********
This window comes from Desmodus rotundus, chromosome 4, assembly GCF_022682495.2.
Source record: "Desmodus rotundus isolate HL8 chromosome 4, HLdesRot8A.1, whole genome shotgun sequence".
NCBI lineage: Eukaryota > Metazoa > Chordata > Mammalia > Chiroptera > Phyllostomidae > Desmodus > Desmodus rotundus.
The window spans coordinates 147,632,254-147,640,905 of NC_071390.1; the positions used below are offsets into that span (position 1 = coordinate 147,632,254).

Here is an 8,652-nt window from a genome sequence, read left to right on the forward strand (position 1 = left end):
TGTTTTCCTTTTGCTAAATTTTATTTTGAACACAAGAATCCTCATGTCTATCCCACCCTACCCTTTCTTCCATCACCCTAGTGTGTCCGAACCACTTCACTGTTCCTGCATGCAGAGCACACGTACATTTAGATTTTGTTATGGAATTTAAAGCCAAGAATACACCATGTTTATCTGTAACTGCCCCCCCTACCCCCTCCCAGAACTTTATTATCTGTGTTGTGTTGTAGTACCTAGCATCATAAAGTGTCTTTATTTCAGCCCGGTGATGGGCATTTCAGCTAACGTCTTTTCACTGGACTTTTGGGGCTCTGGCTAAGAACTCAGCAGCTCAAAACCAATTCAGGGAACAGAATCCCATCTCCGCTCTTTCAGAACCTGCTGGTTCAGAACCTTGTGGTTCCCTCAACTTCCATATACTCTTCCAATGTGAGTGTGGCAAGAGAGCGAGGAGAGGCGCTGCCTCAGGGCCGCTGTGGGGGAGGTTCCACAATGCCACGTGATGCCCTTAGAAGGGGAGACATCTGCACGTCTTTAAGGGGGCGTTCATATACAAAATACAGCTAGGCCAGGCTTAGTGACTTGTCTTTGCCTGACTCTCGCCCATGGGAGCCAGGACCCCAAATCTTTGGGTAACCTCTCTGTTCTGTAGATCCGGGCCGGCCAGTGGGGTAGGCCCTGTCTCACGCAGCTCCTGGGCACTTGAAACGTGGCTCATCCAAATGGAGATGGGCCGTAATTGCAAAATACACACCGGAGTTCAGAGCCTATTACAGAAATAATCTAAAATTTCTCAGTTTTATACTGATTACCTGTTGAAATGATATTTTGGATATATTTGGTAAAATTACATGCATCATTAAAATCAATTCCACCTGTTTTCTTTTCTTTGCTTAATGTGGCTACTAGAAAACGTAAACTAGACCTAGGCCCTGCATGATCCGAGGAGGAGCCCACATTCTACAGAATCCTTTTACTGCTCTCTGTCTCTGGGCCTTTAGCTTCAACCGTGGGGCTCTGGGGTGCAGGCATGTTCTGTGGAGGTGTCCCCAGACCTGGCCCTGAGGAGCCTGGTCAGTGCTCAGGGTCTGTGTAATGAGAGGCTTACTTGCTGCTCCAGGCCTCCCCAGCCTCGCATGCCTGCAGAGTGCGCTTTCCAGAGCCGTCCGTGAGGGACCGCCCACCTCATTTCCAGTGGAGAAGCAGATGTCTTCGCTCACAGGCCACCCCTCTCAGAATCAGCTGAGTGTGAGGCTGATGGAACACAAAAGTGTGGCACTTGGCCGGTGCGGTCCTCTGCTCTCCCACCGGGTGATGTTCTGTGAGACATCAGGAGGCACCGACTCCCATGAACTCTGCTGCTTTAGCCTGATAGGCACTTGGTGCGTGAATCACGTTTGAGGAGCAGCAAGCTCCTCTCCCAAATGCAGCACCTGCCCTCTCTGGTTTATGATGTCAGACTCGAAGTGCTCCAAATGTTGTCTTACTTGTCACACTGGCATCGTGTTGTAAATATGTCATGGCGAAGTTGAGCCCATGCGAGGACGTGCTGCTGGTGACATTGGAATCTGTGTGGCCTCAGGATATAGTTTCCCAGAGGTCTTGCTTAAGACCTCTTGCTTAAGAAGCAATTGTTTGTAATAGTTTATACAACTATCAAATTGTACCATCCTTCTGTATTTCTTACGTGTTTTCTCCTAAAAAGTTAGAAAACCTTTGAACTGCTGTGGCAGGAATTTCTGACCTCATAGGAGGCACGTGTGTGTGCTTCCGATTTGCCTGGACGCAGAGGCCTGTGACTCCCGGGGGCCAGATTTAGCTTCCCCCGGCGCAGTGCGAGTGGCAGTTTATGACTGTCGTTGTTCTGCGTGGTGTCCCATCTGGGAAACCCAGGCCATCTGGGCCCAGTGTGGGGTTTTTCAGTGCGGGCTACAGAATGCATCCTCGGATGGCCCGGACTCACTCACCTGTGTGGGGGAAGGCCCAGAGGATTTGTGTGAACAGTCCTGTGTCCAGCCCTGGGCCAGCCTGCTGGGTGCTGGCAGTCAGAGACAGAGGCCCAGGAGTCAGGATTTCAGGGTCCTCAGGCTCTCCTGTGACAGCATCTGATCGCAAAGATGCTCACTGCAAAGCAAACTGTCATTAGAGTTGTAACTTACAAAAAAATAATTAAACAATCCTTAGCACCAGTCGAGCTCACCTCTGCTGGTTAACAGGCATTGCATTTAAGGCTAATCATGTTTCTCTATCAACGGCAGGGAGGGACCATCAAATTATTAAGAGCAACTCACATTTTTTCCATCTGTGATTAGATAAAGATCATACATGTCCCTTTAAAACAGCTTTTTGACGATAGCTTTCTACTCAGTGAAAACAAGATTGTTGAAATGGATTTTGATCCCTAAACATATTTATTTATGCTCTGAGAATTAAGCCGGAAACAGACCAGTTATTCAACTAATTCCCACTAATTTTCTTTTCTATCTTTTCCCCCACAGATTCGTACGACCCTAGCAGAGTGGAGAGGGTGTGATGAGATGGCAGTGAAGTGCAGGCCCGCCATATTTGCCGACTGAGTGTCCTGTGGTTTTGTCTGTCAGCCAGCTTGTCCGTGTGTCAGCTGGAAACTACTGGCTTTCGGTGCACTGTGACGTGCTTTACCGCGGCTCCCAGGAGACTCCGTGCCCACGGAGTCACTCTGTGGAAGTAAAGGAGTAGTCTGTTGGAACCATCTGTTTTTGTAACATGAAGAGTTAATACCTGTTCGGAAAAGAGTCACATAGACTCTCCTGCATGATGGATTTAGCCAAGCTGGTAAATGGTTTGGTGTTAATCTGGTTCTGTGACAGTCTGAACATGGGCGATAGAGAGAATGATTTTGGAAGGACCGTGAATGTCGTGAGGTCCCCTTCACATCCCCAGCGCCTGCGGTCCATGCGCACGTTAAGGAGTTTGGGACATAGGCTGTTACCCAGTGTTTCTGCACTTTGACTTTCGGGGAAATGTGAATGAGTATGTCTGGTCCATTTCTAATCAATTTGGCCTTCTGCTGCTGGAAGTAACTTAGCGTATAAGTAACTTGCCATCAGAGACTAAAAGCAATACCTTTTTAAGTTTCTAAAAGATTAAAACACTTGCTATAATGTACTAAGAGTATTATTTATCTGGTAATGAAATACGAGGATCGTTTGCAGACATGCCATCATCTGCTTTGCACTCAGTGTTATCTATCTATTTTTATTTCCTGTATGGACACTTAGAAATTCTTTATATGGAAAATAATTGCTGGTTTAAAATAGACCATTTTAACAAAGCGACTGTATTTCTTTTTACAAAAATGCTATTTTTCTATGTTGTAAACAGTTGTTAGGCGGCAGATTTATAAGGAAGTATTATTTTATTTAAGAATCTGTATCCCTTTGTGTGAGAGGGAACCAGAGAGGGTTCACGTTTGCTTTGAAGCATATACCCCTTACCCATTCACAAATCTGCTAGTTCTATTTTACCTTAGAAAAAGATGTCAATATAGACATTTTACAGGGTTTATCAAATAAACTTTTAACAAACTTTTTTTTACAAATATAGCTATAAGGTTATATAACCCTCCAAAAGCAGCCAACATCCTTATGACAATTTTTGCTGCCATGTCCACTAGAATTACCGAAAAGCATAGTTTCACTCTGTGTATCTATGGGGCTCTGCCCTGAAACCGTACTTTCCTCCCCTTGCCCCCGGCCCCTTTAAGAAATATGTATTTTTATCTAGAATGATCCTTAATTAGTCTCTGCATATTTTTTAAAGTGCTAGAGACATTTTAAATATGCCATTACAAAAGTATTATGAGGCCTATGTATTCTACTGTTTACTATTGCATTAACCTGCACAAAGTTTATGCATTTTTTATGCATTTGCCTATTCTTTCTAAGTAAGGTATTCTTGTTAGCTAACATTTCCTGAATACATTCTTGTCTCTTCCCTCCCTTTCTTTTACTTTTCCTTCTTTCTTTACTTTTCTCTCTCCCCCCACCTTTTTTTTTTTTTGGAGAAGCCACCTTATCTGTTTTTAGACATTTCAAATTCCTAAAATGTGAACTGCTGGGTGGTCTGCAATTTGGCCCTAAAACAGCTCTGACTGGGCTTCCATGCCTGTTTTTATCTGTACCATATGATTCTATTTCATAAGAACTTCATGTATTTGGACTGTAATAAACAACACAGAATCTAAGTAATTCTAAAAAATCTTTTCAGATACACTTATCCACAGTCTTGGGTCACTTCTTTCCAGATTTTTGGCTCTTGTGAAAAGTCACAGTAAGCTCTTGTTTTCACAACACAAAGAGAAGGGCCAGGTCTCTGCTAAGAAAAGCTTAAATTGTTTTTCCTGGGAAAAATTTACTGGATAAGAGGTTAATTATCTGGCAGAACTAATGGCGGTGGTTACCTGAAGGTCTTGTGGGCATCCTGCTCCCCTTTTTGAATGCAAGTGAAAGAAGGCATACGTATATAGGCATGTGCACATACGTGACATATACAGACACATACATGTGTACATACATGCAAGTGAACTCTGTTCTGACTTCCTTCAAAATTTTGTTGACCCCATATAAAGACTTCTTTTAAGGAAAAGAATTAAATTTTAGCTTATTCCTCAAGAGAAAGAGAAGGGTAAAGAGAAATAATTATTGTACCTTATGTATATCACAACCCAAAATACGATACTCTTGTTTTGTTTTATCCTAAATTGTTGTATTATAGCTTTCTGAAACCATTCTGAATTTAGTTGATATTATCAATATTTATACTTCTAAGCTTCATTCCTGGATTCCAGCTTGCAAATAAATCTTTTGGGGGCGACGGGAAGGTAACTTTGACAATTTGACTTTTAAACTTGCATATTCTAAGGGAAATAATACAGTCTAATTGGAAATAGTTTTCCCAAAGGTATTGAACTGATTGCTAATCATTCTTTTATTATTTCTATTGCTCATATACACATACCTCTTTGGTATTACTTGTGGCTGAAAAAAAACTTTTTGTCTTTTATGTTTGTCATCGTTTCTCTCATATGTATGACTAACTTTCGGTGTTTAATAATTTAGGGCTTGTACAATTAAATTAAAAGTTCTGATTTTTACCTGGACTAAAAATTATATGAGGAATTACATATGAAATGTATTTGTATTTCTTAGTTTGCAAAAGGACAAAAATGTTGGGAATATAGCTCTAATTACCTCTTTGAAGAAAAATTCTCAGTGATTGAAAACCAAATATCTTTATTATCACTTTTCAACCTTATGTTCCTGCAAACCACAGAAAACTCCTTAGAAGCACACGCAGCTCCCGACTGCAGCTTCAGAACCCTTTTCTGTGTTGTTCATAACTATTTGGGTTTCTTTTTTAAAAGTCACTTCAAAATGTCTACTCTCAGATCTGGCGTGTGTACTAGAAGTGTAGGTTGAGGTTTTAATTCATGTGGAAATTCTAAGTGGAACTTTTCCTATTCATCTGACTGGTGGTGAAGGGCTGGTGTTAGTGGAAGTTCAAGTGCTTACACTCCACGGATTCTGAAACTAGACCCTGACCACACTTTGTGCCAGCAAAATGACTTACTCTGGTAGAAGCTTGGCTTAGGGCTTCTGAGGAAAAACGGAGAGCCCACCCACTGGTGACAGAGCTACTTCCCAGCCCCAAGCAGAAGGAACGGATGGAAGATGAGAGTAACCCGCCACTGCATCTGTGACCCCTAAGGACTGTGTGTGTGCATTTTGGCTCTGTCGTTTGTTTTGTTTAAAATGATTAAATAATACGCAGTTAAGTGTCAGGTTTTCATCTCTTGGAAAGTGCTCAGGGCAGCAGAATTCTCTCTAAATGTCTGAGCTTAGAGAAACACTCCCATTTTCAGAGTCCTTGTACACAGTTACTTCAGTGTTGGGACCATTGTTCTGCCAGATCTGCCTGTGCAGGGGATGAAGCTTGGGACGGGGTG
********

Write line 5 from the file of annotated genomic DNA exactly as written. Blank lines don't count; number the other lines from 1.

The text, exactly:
Here is an 8,652-nt window from a genome sequence, read left to right on the forward strand (position 1 = left end):